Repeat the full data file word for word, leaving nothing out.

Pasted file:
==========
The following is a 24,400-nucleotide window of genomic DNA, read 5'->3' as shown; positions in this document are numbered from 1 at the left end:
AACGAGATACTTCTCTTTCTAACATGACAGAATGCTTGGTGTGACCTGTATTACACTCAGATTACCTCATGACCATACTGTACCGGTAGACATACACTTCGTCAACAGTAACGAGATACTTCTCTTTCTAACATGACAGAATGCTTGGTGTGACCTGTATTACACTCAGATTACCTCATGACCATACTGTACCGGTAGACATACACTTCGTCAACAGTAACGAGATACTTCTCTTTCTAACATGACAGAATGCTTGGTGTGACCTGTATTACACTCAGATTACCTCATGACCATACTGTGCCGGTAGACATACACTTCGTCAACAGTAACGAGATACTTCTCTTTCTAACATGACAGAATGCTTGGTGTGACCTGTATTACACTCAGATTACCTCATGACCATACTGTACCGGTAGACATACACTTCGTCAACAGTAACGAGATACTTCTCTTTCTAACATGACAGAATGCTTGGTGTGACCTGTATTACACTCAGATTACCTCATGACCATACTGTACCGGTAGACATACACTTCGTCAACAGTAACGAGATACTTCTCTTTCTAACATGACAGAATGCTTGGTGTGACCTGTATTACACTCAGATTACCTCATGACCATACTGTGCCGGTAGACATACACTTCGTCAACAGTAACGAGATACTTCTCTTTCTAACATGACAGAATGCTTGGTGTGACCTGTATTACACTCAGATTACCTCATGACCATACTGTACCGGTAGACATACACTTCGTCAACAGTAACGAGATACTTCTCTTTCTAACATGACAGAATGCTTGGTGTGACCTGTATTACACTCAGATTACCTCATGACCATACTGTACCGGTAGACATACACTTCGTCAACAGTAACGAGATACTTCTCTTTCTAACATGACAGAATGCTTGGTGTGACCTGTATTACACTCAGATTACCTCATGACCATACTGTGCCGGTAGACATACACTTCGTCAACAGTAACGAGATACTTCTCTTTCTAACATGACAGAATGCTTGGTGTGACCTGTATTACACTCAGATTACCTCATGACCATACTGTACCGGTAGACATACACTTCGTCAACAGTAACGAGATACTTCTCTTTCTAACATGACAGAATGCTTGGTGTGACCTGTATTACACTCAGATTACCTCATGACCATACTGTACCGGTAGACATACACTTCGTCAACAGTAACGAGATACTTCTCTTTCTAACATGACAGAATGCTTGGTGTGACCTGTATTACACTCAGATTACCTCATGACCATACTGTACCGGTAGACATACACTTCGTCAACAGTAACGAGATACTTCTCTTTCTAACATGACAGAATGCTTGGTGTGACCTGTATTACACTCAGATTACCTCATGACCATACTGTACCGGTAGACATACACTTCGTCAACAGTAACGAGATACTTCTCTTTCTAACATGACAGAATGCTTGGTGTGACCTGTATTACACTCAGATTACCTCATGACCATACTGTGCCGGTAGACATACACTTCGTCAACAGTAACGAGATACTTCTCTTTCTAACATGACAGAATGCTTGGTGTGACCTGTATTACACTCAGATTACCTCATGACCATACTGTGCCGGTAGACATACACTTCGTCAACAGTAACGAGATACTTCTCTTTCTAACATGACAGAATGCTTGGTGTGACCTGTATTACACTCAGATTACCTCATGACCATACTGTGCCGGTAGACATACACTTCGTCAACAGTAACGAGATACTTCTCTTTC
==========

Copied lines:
The following is a 24,400-nucleotide window of genomic DNA, read 5'->3' as shown; positions in this document are numbered from 1 at the left end:
AACGAGATACTTCTCTTTCTAACATGACAGAATGCTTGGTGTGACCTGTATTACACTCAGATTACCTCATGACCATACTGTACCGGTAGACATACACTTCGTCAACAGTAACGAGATACTTCTCTTTCTAACATGACAGAATGCTTGGTGTGACCTGTATTACACTCAGATTACCTCATGACCATACTGTACCGGTAGACATACACTTCGTCAACAGTAACGAGATACTTCTCTTTCTAACATGACAGAATGCTTGGTGTGACCTGTATTACACTCAGATTACCTCATGACCATACTGTGCCGGTAGACATACACTTCGTCAACAGTAACGAGATACTTCTCTTTCTAACATGACAGAATGCTTGGTGTGACCTGTATTACACTCAGATTACCTCATGACCATACTGTACCGGTAGACATACACTTCGTCAACAGTAACGAGATACTTCTCTTTCTAACATGACAGAATGCTTGGTGTGACCTGTATTACACTCAGATTACCTCATGACCATACTGTACCGGTAGACATACACTTCGTCAACAGTAACGAGATACTTCTCTTTCTAACATGACAGAATGCTTGGTGTGACCTGTATTACACTCAGATTACCTCATGACCATACTGTGCCGGTAGACATACACTTCGTCAACAGTAACGAGATACTTCTCTTTCTAACATGACAGAATGCTTGGTGTGACCTGTATTACACTCAGATTACCTCATGACCATACTGTACCGGTAGACATACACTTCGTCAACAGTAACGAGATACTTCTCTTTCTAACATGACAGAATGCTTGGTGTGACCTGTATTACACTCAGATTACCTCATGACCATACTGTACCGGTAGACATACACTTCGTCAACAGTAACGAGATACTTCTCTTTCTAACATGACAGAATGCTTGGTGTGACCTGTATTACACTCAGATTACCTCATGACCATACTGTGCCGGTAGACATACACTTCGTCAACAGTAACGAGATACTTCTCTTTCTAACATGACAGAATGCTTGGTGTGACCTGTATTACACTCAGATTACCTCATGACCATACTGTACCGGTAGACATACACTTCGTCAACAGTAACGAGATACTTCTCTTTCTAACATGACAGAATGCTTGGTGTGACCTGTATTACACTCAGATTACCTCATGACCATACTGTACCGGTAGACATACACTTCGTCAACAGTAACGAGATACTTCTCTTTCTAACATGACAGAATGCTTGGTGTGACCTGTATTACACTCAGATTACCTCATGACCATACTGTACCGGTAGACATACACTTCGTCAACAGTAACGAGATACTTCTCTTTCTAACATGACAGAATGCTTGGTGTGACCTGTATTACACTCAGATTACCTCATGACCATACTGTACCGGTAGACATACACTTCGTCAACAGTAACGAGATACTTCTCTTTCTAACATGACAGAATGCTTGGTGTGACCTGTATTACACTCAGATTACCTCATGACCATACTGTGCCGGTAGACATACACTTCGTCAACAGTAACGAGATACTTCTCTTTCTAACATGACAGAATGCTTGGTGTGACCTGTATTACACTCAGATTACCTCATGACCATACTGTGCCGGTAGACATACACTTCGTCAACAGTAACGAGATACTTCTCTTTCTAACATGACAGAATGCTTGGTGTGACCTGTATTACACTCAGATTACCTCATGACCATACTGTGCCGGTAGACATACACTTCGTCAACAGTAACGAGATACTTCTCTTTC